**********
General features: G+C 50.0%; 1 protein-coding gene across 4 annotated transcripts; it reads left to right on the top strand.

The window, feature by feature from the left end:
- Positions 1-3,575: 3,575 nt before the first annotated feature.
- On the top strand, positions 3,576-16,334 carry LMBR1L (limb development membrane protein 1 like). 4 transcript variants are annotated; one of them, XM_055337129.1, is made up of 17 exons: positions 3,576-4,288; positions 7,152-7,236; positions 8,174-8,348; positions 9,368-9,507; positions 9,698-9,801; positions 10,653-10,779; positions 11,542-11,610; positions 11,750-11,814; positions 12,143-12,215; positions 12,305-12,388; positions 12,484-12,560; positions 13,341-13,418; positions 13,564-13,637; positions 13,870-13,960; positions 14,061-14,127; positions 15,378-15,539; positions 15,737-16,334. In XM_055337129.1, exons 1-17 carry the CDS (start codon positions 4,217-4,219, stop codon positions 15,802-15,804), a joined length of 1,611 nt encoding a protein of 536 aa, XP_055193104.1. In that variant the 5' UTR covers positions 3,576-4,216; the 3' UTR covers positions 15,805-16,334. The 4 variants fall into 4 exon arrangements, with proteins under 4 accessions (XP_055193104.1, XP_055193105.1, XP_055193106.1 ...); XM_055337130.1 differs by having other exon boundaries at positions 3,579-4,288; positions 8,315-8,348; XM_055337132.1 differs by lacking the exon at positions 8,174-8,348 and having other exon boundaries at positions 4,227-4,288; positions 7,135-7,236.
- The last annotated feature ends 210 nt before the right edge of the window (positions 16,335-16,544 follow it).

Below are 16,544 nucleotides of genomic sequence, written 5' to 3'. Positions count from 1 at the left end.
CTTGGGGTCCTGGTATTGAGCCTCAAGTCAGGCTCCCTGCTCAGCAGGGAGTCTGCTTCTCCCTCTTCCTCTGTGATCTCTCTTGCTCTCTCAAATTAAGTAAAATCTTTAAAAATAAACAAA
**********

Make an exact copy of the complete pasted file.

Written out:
General features: G+C 50.0%; 1 protein-coding gene across 4 annotated transcripts; it reads left to right on the top strand.

The window, feature by feature from the left end:
- Positions 1-3,575: 3,575 nt before the first annotated feature.
- On the top strand, positions 3,576-16,334 carry LMBR1L (limb development membrane protein 1 like). 4 transcript variants are annotated; one of them, XM_055337129.1, is made up of 17 exons: positions 3,576-4,288; positions 7,152-7,236; positions 8,174-8,348; positions 9,368-9,507; positions 9,698-9,801; positions 10,653-10,779; positions 11,542-11,610; positions 11,750-11,814; positions 12,143-12,215; positions 12,305-12,388; positions 12,484-12,560; positions 13,341-13,418; positions 13,564-13,637; positions 13,870-13,960; positions 14,061-14,127; positions 15,378-15,539; positions 15,737-16,334. In XM_055337129.1, exons 1-17 carry the CDS (start codon positions 4,217-4,219, stop codon positions 15,802-15,804), a joined length of 1,611 nt encoding a protein of 536 aa, XP_055193104.1. In that variant the 5' UTR covers positions 3,576-4,216; the 3' UTR covers positions 15,805-16,334. The 4 variants fall into 4 exon arrangements, with proteins under 4 accessions (XP_055193104.1, XP_055193105.1, XP_055193106.1 ...); XM_055337130.1 differs by having other exon boundaries at positions 3,579-4,288; positions 8,315-8,348; XM_055337132.1 differs by lacking the exon at positions 8,174-8,348 and having other exon boundaries at positions 4,227-4,288; positions 7,135-7,236.
- The last annotated feature ends 210 nt before the right edge of the window (positions 16,335-16,544 follow it).

Below are 16,544 nucleotides of genomic sequence, written 5' to 3'. Positions count from 1 at the left end.
CTTGGGGTCCTGGTATTGAGCCTCAAGTCAGGCTCCCTGCTCAGCAGGGAGTCTGCTTCTCCCTCTTCCTCTGTGATCTCTCTTGCTCTCTCAAATTAAGTAAAATCTTTAAAAATAAACAAA